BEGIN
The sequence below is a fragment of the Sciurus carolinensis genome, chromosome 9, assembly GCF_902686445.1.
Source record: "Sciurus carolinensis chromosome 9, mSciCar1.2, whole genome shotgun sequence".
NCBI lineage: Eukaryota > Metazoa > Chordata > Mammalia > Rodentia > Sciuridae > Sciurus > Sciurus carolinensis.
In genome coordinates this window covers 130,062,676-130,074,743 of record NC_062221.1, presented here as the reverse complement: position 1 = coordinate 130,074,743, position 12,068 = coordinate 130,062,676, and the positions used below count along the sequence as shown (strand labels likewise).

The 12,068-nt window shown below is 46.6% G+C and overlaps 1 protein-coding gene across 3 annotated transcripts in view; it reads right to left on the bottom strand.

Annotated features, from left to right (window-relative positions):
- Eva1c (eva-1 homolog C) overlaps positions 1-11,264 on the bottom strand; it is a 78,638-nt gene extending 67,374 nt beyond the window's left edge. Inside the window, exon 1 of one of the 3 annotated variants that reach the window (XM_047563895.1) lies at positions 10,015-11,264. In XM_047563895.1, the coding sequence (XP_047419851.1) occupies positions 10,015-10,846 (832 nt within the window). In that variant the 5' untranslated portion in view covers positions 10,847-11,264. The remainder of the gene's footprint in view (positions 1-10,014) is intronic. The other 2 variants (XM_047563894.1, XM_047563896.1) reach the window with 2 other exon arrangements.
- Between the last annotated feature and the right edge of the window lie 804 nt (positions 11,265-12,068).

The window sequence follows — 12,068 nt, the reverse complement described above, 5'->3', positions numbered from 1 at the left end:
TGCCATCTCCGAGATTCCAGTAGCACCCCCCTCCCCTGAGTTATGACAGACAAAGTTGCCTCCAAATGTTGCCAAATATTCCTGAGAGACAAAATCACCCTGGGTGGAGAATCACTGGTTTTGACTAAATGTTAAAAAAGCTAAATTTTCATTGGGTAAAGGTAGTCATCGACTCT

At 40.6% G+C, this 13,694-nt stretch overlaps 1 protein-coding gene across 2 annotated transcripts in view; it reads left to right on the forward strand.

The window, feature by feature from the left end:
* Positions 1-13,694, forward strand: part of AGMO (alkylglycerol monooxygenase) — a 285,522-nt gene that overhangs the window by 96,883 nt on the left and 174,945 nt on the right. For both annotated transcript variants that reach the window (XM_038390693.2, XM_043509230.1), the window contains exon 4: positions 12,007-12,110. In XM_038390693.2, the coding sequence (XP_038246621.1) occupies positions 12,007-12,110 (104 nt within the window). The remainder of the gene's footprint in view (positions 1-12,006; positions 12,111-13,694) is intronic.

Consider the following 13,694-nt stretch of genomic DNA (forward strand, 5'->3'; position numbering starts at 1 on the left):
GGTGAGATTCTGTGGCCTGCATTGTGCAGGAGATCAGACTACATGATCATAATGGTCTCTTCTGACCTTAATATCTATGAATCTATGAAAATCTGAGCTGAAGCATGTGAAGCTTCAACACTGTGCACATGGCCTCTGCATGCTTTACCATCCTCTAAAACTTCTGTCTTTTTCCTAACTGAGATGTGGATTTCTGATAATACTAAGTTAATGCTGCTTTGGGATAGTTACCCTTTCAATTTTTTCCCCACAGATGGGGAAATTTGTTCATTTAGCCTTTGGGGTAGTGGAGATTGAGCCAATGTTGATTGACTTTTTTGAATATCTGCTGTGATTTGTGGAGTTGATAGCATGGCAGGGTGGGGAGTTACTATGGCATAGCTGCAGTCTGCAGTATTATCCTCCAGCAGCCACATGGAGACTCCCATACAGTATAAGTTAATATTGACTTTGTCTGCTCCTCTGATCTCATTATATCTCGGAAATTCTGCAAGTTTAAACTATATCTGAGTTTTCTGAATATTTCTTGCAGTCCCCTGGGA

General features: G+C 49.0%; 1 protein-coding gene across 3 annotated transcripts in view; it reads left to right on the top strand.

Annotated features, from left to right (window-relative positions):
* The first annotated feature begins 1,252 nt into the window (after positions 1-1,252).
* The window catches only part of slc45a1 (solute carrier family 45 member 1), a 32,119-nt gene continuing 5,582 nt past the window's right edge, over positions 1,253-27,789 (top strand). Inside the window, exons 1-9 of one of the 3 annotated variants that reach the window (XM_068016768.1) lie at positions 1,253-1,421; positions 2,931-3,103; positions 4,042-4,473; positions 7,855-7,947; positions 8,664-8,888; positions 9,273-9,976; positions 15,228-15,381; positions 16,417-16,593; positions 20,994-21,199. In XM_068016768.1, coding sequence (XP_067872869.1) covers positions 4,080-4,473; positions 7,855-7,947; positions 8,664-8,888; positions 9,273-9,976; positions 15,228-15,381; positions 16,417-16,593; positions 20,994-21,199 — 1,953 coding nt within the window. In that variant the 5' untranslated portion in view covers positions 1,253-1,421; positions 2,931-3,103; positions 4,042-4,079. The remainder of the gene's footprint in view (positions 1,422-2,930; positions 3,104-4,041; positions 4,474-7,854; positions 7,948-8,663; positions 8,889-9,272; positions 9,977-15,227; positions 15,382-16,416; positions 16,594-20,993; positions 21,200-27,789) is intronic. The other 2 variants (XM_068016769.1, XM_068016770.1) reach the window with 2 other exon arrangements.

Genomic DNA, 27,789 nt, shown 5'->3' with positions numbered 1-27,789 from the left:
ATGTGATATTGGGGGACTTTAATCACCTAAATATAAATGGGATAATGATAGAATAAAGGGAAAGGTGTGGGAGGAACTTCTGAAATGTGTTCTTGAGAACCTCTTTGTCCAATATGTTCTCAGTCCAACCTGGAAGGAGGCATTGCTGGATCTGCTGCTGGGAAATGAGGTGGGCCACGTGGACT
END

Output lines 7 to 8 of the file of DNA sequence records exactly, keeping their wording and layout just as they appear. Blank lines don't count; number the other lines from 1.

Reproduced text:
- Eva1c (eva-1 homolog C) overlaps positions 1-11,264 on the bottom strand; it is a 78,638-nt gene extending 67,374 nt beyond the window's left edge. Inside the window, exon 1 of one of the 3 annotated variants that reach the window (XM_047563895.1) lies at positions 10,015-11,264. In XM_047563895.1, the coding sequence (XP_047419851.1) occupies positions 10,015-10,846 (832 nt within the window). In that variant the 5' untranslated portion in view covers positions 10,847-11,264. The remainder of the gene's footprint in view (positions 1-10,014) is intronic. The other 2 variants (XM_047563894.1, XM_047563896.1) reach the window with 2 other exon arrangements.
- Between the last annotated feature and the right edge of the window lie 804 nt (positions 11,265-12,068).